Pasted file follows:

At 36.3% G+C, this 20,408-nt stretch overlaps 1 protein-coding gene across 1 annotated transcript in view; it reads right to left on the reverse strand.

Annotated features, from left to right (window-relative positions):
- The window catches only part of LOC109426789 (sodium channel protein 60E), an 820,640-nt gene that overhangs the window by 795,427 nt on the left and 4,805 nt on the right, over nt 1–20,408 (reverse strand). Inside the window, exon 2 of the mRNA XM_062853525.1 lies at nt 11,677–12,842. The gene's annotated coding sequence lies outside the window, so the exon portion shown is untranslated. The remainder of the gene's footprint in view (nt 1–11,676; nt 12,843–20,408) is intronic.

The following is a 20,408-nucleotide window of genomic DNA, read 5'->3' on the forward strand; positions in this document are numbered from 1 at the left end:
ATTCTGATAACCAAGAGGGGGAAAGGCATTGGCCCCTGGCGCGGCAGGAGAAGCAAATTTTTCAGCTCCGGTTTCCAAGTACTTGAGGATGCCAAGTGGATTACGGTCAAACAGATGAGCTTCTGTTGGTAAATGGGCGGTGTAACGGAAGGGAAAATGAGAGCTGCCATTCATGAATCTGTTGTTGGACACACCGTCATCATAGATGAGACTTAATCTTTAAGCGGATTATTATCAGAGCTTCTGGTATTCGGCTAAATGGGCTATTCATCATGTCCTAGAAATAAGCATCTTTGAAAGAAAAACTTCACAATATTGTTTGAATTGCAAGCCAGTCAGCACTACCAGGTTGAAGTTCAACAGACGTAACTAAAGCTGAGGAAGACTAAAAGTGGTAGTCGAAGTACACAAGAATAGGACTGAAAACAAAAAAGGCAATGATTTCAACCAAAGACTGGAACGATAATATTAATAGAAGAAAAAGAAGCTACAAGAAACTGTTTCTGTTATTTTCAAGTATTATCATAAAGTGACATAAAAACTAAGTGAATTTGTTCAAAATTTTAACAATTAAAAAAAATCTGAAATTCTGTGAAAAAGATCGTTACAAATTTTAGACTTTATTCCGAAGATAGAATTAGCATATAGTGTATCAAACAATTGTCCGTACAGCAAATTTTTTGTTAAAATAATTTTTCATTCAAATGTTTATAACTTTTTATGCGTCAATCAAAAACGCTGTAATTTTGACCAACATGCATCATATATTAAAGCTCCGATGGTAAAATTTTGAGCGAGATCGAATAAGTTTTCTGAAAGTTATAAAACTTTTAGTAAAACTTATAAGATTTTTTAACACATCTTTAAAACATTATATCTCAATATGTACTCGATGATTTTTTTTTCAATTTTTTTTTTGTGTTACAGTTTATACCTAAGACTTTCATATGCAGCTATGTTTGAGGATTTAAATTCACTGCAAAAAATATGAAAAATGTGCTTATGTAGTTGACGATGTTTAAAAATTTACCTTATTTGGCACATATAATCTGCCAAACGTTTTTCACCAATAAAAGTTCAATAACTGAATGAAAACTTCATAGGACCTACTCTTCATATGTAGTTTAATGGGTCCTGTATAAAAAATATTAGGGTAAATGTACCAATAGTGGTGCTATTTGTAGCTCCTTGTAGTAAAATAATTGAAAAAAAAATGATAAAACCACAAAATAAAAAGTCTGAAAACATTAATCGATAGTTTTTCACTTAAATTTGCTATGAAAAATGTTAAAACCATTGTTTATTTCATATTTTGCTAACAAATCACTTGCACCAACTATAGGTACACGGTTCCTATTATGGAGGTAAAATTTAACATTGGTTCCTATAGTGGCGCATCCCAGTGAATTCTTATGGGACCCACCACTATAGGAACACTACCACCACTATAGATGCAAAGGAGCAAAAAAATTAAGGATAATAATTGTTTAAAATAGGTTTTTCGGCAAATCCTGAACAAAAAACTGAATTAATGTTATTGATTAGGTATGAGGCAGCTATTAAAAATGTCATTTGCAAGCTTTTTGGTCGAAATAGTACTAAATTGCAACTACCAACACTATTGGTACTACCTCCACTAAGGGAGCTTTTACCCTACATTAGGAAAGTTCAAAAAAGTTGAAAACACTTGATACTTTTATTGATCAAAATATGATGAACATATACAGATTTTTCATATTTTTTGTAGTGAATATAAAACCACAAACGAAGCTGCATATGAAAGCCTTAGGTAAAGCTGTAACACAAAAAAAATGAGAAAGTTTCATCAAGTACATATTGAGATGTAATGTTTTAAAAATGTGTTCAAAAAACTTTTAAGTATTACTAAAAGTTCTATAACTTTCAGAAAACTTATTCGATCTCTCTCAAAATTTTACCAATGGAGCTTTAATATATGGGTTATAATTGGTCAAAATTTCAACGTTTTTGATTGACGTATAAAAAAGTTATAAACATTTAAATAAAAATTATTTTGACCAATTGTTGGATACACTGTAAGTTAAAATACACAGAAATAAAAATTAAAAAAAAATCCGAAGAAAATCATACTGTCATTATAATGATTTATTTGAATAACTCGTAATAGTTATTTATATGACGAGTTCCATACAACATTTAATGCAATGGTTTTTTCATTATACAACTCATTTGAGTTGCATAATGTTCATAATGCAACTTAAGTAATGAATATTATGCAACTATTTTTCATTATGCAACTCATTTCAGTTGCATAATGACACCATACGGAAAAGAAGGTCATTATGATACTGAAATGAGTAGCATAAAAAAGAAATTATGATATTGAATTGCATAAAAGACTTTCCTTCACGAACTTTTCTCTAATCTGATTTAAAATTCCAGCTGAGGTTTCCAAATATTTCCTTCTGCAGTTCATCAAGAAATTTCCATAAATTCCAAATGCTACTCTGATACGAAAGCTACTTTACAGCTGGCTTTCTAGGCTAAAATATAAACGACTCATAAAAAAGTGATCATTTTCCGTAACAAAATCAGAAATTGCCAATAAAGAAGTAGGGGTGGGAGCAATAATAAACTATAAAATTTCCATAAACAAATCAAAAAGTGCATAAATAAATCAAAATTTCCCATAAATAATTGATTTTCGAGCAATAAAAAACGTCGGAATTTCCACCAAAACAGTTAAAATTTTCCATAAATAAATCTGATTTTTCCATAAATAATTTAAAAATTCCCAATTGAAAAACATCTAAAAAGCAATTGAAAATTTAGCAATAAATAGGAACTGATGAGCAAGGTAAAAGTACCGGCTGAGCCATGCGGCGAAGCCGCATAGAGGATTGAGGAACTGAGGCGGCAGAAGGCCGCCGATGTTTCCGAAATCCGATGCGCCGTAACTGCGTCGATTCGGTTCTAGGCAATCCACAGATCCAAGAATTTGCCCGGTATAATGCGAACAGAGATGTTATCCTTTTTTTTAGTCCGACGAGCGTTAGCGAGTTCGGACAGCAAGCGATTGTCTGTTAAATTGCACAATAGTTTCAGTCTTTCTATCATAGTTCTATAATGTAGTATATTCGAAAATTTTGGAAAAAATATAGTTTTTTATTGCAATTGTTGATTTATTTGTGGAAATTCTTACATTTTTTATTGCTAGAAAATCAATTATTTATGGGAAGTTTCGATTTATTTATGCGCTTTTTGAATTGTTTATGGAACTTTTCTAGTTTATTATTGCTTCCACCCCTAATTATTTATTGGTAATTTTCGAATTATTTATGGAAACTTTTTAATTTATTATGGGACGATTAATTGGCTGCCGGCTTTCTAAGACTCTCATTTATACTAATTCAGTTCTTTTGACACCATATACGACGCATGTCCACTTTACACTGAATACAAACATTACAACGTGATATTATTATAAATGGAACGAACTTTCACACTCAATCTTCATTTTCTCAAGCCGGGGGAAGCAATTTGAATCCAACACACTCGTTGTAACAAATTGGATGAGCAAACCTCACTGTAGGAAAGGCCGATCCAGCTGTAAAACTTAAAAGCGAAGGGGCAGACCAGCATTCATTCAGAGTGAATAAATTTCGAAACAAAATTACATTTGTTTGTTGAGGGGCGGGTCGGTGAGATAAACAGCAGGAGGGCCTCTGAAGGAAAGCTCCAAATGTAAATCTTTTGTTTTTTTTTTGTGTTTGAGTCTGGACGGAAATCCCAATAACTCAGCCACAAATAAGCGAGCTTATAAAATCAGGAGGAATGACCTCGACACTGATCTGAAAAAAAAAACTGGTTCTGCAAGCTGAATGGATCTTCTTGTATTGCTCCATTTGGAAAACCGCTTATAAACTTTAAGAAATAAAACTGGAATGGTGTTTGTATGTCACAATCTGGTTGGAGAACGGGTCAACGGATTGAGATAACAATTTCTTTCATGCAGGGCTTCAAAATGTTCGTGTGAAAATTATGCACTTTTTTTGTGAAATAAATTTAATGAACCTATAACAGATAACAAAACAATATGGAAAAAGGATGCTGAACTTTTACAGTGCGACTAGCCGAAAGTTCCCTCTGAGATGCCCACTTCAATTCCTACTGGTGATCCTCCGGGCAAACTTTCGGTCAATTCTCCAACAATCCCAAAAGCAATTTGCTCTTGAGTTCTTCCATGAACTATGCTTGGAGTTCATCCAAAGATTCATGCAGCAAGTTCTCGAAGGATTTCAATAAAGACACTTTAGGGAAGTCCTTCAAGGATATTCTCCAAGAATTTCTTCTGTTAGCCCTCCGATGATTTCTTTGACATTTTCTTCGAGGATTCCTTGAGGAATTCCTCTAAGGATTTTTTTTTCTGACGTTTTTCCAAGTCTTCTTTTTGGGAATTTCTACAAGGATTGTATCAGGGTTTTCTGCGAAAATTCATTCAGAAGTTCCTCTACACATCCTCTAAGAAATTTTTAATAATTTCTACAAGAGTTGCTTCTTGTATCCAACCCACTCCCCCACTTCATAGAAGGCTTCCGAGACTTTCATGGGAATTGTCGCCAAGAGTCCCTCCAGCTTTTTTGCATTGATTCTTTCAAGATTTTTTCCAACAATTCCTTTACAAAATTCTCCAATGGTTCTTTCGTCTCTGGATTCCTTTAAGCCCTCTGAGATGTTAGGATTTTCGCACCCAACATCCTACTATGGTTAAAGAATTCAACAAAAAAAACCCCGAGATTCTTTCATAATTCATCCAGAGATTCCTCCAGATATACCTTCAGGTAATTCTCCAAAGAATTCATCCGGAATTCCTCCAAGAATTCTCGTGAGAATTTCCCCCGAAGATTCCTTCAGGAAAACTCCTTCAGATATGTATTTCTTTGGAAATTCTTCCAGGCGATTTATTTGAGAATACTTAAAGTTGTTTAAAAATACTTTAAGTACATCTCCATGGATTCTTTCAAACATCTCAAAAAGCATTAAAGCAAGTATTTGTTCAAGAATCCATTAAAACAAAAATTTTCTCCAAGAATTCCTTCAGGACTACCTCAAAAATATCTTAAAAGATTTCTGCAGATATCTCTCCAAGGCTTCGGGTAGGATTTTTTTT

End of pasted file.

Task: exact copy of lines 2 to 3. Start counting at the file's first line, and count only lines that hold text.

Annotated features, from left to right (window-relative positions):
- The window catches only part of LOC109426789 (sodium channel protein 60E), an 820,640-nt gene that overhangs the window by 795,427 nt on the left and 4,805 nt on the right, over nt 1–20,408 (reverse strand). Inside the window, exon 2 of the mRNA XM_062853525.1 lies at nt 11,677–12,842. The gene's annotated coding sequence lies outside the window, so the exon portion shown is untranslated. The remainder of the gene's footprint in view (nt 1–11,676; nt 12,843–20,408) is intronic.